Curious about what it is like to be a student in the CSTL Division?

Azevedo, Renato

Renato Azevedo

Renato is a PhD Student in Educational Psychology (CSTL). He holds a M.Sc. in Applied Statistics from UIUC, a M.Sc. in Accounting Education & Research from University of Sao Paulo (USP), B.S. in Information Systems and B.S. in Accounting. At UIUC he serves as Research Assistant at the Beckman Institute for Advanced Science and Technology and as Teaching Assistant (EPSY 456 - Human Performance and Cognition in Context). Within Cognitive Psychology, he has been working with Prof. Daniel Morrow, on the nature of complex human problem solving and learning. The current research projects aim to improve self-care (e.g. taking medications) and health outcomes among older adults. These interdisciplinary projects leverage expertise in computer science, medicine, human factors, and education to improve provider/patient collaboration related to self-care. 

He has further interest in investigating relationships among professional expertise, cognition, decision-making, risk perception, and workload in complex task domains such as accounting and behavioral economics. He is currently working on his dissertation entitled "Accounting Expertise and Decision-Making through the Lens of Fuzzy-Trace Theory (FTT)". His interest in this domain reflects his own experiences in the field as lecturer and researcher in Accounting in Brazil at the University of Sao Paulo. He has been teaching accounting and business undergraduates since 2007 and MBA students since 2009. 

Jack Dempsey

Jack Dempsey

I grew up in Mahomet, IL & Greenville, SC before receiving a BA in Linguistics from the University of Illinois in 2015. Since then, I've worked as a lab manager at Penn State's Center for Language Science and received an MS in Educational Psychology here at Illinois.

My PhD adviser in CSTL is Dr. Kiel Christianson, and together we research various aspects of language processing. Specifically, my research revolves around the role of experience and context in interpreting grammatical structures, measurement differences between real-time reading and explicit comprehension questions, and applied quantitative methods. I have also worked on projects establishing structural validity of surveys probing connections between STEM interest and Minecraft play, investigating how experienced programmers read Python code while debugging, and using Bayesian methods to analyze experimental data.

I recently joined an educational tech start-up as a part-time research consultant developing and testing methods for improving reading comprehension. My goal is to lead a career in cognitive/psycholinguistic research, inside and/or outside Academia, and teach in the field. In my spare time, I love learning/practicing foreign languages (French, German, Italian, TBD) and playing story-driven video games.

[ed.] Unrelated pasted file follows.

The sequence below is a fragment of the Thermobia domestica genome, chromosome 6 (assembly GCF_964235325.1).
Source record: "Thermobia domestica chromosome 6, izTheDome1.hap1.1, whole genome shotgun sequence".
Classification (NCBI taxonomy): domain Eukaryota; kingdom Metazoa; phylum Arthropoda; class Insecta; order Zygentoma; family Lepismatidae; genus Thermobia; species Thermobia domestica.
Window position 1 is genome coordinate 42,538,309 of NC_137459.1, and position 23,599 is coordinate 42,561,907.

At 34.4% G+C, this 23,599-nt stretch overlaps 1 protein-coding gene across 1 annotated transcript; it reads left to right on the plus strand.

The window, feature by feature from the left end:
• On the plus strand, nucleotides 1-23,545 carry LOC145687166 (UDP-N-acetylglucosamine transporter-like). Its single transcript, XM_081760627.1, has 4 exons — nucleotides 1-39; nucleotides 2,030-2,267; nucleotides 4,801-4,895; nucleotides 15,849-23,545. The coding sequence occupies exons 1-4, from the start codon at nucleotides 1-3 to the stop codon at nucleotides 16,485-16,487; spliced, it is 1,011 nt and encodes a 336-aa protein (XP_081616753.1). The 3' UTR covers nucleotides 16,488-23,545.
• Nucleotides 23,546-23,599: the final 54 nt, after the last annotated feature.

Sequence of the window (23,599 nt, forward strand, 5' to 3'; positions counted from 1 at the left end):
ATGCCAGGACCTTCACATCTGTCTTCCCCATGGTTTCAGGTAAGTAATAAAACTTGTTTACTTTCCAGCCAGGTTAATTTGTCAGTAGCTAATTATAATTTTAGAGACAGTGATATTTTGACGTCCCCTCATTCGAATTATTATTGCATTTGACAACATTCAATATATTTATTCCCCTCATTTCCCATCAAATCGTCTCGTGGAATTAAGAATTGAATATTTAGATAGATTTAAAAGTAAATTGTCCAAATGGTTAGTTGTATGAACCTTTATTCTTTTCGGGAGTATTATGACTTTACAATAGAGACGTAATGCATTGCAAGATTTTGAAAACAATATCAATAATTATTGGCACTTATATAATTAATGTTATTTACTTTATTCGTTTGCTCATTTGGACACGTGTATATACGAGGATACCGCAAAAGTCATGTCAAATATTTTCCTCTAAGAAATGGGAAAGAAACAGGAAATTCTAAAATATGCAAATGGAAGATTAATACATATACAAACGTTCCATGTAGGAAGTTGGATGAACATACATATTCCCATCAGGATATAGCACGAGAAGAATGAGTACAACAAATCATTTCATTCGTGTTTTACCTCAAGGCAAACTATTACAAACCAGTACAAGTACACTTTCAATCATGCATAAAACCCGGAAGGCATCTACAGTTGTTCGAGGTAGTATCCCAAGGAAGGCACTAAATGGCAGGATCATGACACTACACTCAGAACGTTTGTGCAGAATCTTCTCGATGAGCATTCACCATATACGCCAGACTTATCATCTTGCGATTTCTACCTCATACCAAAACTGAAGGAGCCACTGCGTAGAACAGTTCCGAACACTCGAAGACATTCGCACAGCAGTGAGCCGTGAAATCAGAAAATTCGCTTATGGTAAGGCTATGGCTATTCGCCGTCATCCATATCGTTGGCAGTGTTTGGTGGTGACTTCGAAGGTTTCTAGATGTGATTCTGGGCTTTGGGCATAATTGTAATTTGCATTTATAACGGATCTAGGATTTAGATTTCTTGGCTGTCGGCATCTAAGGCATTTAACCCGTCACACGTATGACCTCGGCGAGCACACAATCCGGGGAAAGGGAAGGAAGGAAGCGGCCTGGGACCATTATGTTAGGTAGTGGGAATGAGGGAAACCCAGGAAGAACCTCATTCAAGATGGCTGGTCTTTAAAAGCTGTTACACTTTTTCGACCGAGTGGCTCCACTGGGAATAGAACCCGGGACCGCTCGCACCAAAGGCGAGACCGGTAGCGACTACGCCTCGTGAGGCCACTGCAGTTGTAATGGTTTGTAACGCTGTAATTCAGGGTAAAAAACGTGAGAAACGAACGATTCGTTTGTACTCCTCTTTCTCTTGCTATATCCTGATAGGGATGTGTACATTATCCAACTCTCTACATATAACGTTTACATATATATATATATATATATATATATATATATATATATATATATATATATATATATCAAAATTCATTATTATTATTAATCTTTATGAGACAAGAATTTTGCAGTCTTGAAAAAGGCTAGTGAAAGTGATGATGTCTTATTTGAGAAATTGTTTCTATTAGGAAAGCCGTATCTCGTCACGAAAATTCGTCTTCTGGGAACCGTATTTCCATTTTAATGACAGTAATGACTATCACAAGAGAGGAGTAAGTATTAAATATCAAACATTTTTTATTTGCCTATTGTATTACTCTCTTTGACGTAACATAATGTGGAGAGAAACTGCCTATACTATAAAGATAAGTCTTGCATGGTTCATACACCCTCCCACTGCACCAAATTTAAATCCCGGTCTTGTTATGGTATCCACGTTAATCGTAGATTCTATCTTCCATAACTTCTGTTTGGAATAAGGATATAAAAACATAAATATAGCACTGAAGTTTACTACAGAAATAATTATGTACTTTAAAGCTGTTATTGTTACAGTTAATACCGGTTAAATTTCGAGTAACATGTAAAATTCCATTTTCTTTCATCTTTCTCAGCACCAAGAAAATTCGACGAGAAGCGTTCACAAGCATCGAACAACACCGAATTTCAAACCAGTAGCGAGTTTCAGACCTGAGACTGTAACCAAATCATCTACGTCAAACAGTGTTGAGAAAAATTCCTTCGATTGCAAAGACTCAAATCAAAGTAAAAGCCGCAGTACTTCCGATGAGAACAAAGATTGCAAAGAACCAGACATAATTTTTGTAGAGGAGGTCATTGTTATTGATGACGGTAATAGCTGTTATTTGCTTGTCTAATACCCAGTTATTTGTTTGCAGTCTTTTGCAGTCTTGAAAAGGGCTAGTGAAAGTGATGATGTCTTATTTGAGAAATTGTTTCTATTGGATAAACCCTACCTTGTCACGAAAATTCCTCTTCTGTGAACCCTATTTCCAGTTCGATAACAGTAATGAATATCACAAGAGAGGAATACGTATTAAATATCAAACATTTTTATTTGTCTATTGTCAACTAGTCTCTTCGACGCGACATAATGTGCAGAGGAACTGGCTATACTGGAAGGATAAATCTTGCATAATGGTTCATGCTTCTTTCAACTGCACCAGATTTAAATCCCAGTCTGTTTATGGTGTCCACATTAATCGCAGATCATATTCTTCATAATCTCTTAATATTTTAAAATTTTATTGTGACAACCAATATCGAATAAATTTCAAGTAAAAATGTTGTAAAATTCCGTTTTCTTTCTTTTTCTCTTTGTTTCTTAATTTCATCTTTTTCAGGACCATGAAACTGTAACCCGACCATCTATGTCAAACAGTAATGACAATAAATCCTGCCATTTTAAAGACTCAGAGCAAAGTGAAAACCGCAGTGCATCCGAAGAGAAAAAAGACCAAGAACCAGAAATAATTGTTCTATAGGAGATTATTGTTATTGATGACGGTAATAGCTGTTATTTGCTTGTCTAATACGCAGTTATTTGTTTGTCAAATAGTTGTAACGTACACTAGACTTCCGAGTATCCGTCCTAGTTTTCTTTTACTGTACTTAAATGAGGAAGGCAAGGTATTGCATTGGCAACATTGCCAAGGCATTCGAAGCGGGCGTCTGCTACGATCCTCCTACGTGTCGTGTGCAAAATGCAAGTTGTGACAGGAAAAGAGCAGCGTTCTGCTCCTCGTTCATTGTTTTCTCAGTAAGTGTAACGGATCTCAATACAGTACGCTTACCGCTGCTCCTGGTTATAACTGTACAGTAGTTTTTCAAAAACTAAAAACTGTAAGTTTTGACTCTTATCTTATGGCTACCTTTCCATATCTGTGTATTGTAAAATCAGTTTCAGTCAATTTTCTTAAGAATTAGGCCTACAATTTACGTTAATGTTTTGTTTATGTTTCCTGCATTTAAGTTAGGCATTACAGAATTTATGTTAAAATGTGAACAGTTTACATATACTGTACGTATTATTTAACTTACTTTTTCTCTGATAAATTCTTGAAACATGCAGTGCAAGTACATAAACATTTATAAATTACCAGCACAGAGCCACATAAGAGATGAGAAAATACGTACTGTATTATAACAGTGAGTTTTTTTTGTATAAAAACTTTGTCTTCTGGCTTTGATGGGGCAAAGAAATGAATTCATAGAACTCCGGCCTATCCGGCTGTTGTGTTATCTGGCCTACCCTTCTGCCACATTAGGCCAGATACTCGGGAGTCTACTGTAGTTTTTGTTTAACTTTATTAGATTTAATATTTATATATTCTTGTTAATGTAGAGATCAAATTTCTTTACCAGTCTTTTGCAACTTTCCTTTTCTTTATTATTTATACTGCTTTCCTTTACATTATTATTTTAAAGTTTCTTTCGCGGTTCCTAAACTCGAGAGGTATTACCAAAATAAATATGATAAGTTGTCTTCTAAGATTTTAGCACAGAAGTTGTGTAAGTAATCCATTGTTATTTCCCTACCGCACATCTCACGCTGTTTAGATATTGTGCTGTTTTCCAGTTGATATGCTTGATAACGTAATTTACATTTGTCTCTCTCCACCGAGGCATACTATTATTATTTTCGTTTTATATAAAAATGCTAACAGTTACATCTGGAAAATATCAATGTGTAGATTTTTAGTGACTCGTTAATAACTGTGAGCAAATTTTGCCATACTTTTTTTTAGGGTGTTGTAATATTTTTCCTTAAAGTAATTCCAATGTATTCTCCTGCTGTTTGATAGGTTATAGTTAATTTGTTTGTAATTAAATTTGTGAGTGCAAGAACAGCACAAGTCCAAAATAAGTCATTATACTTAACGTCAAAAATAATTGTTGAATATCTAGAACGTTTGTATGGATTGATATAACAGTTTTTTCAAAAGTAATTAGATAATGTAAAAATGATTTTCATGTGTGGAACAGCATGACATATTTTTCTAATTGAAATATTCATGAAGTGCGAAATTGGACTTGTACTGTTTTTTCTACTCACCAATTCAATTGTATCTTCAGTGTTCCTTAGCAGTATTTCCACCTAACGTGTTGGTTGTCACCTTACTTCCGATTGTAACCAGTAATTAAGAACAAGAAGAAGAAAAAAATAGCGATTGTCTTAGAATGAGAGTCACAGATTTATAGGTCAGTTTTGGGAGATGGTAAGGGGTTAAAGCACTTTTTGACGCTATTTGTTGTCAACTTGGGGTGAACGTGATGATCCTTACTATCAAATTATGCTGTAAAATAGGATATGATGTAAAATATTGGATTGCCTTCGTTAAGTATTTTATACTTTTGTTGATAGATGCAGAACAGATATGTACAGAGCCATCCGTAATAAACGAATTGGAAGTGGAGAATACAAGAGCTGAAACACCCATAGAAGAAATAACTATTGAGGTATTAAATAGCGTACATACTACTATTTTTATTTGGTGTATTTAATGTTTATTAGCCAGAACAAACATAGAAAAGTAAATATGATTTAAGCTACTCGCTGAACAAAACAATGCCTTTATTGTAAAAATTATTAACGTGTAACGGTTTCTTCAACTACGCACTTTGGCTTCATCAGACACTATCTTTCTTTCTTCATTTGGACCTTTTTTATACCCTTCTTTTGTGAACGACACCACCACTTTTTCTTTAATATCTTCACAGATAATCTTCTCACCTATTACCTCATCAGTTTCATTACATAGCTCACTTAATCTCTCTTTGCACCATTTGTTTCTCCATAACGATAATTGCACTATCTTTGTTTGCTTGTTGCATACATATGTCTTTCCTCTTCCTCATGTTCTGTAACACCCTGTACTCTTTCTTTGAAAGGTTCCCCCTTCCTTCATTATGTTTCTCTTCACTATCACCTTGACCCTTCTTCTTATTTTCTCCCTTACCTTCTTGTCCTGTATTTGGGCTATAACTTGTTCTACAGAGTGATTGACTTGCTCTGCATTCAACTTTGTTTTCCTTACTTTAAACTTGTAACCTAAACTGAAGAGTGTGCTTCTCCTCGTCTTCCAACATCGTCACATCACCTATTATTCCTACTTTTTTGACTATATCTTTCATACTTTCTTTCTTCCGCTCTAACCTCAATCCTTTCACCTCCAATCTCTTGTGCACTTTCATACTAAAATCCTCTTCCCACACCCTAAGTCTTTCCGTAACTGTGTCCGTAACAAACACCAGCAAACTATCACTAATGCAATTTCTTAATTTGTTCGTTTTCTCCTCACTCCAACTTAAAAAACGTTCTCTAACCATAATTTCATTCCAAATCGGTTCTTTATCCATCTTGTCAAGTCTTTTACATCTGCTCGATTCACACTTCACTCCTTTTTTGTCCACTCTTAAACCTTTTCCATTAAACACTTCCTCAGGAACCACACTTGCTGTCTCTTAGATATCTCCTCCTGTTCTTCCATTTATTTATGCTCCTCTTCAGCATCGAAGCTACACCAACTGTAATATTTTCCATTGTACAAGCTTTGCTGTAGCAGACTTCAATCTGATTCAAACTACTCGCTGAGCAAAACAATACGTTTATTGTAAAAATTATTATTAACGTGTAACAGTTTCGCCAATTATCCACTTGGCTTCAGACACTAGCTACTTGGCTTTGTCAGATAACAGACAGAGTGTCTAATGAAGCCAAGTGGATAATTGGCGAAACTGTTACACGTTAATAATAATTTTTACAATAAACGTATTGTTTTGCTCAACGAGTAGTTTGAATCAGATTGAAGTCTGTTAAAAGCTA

Joe Mirabelli

Joe Mirabelli is a doctoral student in the CSTL division of the Educational Psychology department. While he is currently researching education, he was driven to research issues within STEM higher education due to his experiences studying physics. ('17 MS in Physics at Indiana University in Bloomington, '16 BS in Engineering Physics at UIUC.) His research focuses on academic mentorship, student retention, and student well-being. In particular, he is interested in improving the attrition rate and experience of STEM graduate students. He is advised in education by Dr. Jennifer Cromley of the CSTL Division and in engineering education by Dr. Karin Jensen of the Bioengineering department and works alongside both advisors across several projects related to engineering education. He hopes to carry on to a faculty position in which he can instruct physics or engineering while researching issues crucial to students in those disciplines. Towards that end, his mixed methods research approach is centered around measurement work, triangulating student experiences towards the development of measures of stress, culture, and retention. In his spare time, Joe professes his dual Midwestern and Nerd heritages by chasing storms, saying "excuse me" to crowds at national parks, running a few D&D campaigns, and attending Cubs games.